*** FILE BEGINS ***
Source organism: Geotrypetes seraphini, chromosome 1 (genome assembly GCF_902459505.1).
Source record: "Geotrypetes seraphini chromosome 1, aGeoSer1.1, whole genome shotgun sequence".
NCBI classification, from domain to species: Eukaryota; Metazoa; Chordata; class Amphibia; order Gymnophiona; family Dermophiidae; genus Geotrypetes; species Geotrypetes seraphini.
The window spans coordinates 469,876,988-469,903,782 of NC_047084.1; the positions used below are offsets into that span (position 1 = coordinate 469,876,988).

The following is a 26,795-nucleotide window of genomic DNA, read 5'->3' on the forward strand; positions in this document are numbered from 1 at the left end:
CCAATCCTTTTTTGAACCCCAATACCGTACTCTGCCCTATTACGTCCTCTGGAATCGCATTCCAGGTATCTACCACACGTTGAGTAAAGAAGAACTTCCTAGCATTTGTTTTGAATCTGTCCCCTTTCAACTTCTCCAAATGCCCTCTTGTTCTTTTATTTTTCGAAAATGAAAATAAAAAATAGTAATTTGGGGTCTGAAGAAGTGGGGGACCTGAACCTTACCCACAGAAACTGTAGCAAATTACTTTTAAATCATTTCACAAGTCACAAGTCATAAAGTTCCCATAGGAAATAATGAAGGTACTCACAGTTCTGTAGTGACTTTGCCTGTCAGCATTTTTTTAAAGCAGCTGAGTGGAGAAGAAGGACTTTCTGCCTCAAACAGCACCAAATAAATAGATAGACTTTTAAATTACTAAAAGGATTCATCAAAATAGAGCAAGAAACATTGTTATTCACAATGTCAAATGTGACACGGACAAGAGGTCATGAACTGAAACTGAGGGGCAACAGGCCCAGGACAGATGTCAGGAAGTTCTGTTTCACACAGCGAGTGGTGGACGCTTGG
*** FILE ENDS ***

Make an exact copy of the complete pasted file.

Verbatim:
Source organism: Geotrypetes seraphini, chromosome 1 (genome assembly GCF_902459505.1).
Source record: "Geotrypetes seraphini chromosome 1, aGeoSer1.1, whole genome shotgun sequence".
NCBI classification, from domain to species: Eukaryota; Metazoa; Chordata; class Amphibia; order Gymnophiona; family Dermophiidae; genus Geotrypetes; species Geotrypetes seraphini.
The window spans coordinates 469,876,988-469,903,782 of NC_047084.1; the positions used below are offsets into that span (position 1 = coordinate 469,876,988).

The following is a 26,795-nucleotide window of genomic DNA, read 5'->3' on the forward strand; positions in this document are numbered from 1 at the left end:
CCAATCCTTTTTTGAACCCCAATACCGTACTCTGCCCTATTACGTCCTCTGGAATCGCATTCCAGGTATCTACCACACGTTGAGTAAAGAAGAACTTCCTAGCATTTGTTTTGAATCTGTCCCCTTTCAACTTCTCCAAATGCCCTCTTGTTCTTTTATTTTTCGAAAATGAAAATAAAAAATAGTAATTTGGGGTCTGAAGAAGTGGGGGACCTGAACCTTACCCACAGAAACTGTAGCAAATTACTTTTAAATCATTTCACAAGTCACAAGTCATAAAGTTCCCATAGGAAATAATGAAGGTACTCACAGTTCTGTAGTGACTTTGCCTGTCAGCATTTTTTTAAAGCAGCTGAGTGGAGAAGAAGGACTTTCTGCCTCAAACAGCACCAAATAAATAGATAGACTTTTAAATTACTAAAAGGATTCATCAAAATAGAGCAAGAAACATTGTTATTCACAATGTCAAATGTGACACGGACAAGAGGTCATGAACTGAAACTGAGGGGCAACAGGCCCAGGACAGATGTCAGGAAGTTCTGTTTCACACAGCGAGTGGTGGACGCTTGG